USA Hockey Magazine

November 2019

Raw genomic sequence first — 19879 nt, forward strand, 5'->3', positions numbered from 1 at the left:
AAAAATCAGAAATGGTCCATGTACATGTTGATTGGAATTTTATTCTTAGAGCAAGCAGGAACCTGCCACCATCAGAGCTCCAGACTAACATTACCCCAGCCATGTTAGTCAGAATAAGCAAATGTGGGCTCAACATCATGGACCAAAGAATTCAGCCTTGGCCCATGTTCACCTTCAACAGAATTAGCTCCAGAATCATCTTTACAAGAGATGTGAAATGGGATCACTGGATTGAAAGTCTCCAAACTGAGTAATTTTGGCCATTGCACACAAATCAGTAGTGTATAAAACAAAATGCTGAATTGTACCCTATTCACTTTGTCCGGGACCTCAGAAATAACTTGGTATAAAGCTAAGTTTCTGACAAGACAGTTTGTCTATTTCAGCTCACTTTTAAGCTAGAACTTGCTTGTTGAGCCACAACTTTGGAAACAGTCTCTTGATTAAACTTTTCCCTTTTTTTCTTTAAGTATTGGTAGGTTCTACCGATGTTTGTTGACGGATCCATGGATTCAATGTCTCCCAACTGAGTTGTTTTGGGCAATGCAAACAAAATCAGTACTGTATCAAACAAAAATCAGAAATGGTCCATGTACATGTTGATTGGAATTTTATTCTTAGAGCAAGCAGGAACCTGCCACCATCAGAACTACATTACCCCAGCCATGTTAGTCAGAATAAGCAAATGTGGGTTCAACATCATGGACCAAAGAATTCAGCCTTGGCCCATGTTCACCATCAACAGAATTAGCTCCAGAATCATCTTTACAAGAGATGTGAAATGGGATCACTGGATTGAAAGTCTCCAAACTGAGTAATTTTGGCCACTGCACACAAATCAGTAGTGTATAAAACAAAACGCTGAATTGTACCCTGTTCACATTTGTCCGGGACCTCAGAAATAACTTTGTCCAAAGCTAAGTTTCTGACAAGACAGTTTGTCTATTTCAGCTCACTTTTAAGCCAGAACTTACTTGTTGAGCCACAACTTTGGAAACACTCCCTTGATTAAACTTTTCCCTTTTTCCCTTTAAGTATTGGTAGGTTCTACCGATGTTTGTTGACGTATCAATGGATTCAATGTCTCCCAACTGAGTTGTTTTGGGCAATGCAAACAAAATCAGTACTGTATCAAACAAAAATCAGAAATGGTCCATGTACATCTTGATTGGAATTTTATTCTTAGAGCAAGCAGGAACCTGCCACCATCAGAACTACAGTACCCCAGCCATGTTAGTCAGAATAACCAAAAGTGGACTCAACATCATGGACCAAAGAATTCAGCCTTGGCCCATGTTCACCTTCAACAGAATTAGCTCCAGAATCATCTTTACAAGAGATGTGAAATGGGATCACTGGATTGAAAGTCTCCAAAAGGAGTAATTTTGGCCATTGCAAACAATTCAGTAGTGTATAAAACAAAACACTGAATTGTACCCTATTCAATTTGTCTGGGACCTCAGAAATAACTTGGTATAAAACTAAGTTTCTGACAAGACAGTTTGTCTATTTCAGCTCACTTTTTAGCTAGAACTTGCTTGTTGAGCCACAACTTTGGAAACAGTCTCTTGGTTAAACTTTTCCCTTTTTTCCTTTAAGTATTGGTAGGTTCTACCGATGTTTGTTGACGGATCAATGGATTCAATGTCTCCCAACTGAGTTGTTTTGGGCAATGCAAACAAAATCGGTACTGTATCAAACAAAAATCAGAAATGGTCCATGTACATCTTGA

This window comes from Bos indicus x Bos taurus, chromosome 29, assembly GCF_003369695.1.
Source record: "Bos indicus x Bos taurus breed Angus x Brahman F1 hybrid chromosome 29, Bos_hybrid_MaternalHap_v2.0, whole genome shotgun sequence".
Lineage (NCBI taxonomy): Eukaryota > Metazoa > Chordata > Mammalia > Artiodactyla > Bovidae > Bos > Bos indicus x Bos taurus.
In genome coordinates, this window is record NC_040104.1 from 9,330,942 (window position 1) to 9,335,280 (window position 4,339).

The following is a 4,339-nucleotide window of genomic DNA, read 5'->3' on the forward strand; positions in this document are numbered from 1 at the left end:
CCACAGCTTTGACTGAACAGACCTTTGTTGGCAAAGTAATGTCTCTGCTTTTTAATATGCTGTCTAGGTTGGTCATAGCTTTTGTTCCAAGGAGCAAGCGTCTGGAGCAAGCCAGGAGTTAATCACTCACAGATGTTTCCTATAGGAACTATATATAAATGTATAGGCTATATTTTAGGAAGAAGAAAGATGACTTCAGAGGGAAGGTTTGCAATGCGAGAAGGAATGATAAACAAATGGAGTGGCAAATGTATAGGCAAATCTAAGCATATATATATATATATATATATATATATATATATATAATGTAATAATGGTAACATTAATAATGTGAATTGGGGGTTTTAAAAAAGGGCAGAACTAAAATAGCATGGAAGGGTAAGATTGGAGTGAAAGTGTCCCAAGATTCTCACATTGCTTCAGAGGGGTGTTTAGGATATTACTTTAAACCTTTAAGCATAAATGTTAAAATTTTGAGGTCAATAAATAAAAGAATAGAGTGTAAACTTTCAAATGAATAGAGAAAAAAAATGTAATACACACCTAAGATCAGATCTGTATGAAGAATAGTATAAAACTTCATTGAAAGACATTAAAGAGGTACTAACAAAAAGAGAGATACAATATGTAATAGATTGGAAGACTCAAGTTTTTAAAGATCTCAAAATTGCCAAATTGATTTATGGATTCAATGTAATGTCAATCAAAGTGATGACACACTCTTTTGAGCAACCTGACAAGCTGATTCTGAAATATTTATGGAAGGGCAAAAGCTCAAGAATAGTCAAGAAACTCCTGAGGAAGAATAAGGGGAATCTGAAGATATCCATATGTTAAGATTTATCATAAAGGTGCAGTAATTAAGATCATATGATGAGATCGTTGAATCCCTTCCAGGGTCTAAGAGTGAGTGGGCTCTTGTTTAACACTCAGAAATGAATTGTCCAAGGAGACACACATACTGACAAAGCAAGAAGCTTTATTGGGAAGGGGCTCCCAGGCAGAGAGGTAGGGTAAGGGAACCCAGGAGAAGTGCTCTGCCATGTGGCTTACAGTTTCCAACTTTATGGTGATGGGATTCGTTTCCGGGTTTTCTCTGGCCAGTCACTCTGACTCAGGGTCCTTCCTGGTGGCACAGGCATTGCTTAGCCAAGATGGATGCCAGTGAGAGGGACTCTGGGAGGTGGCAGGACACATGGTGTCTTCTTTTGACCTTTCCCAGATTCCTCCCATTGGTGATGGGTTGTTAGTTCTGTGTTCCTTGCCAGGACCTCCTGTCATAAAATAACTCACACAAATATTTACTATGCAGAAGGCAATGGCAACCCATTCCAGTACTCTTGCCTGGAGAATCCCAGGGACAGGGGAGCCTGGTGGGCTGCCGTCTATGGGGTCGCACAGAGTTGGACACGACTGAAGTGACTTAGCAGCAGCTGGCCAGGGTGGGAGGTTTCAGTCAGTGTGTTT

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JOHN BEAULIEU Age: 53 San Jose, Calif. As head coach of the San Jose Jr. Sharks 15 AAA team, John Beaulieu spends three to four nights a week at the rink. Not that he's complaining. Coaching has been a lifelong passion that he got from his father. "I was always impressed with the dedication and respect he had for the job and the relationships he developed with his players," Beaulieu recalled. "He best exemplified what play- ers are looking for in a coach. I try to emulate that as best I can." The USA Hockey Level 4 certified coach understands that he has as much to teach his players about the real world as he does about hockey. Beaulieu preaches that education comes first, leads by example and encourages players to spend time away from the rink in the summer. His self-described "extended family" was the first team in the organization to go to Nationals, but Beaulieu doesn't think the focus should be on winning. "A lot of coaches focus on winning, but they should be focusing on team building," he said. "That family aspect of it, that's important." COACH OF THE MONTH ILLUSTRATION BY Darren Gygi BEH I N D T HE G L A SS NOVEMBER 2019 USAHOCKEYMAGAZINE.COM // 15 BEST KNOWN FOR HIS POEM, "The Road Not Taken," famed poet Robert Frost also proclaimed, "In three words, I can sum up everything I've learned about life: It goes on." Learning to appreciate what's in front of us can be tricky while wearing the blinders of a hockey season. A school trip to Gettysburg, Pa., posed a conflict to a season kickoff tournament for our son Joe, who happens to be a history buff. He was eager to walk the hallowed battlegrounds of the Civil War site, but didn't think missing games for travel hockey was an option. His coach, an even bigger history aficionado, insisted he make the trip. By his thinking, there would be plenty of tournaments to be played in his young life. Life happened again. When our daugh- ter's class trip to the nation's capital fell the same week as her team's qualifier for states. Does she miss the trip? Miss the tour- n a ment ? O r do w e do t he c r a z y ho c k- ey pa rent t h i ng , a nd h ave her sk ip t he bus r ide home, travel f rom Sy racuse to Washing ton D.C., to ma ke it in time for Saturday's game in Buffalo? Yup, we did the crazy hockey parent thing. We made it work. My daughter has fond memories of her class trip, the state qualifier, and remembers very little about that very long car ride, having slept the whole way home. Maybe not so crazy, especially after hearing the story hockey dad Chris Mathes shares about a goalie parent, desperate to keep her son on the ice, made him wear a diaper so he could tend the net with a stomach bug. "It was an 'elite showcase' tourney, but the kid was 9 years old," he said. "Parents needed to understand that there are no scouts in the stands." The Liverpool, N.Y., dad and his wife agree that it's important to keep your commitments to the team, but there are times—like family life cycle events or an illness—when you need to bow out. Coach Mike Bonelli, USA Hockey associate coach-in- chief for New York's east district, creates an environ- ment where families know commitment to the team is important, but it's still a game and opportunities in life should not be missed. "If I am as organized as I would like to be with sharing my schedule and season plan, then I hope I am giving families the chance to work around that schedule," Bonelli says. As a parent, Bonelli seeks programs that support his boys' diverse interests. "I believe that family experiences and building friendships outside of a sport is crucial to overall development," he says. "If one practice, training session, or game is going to make or break a player's position on the team, then maybe it's the wrong team for our family." Families and teams will always have conflicts. It's mitigating those conflicts by having good, clear lines of commu- nication between coach and family that will make life a little less crazy. Don't let taking the road less traveled distract from what's most important. That can make all the difference. P I believe that family experiences and building friendships outside of a sport is crucial to overall development. Life Goes On Outside Of The Hockey Rink THE HOCKEY MOM By Christie Casciano Burns

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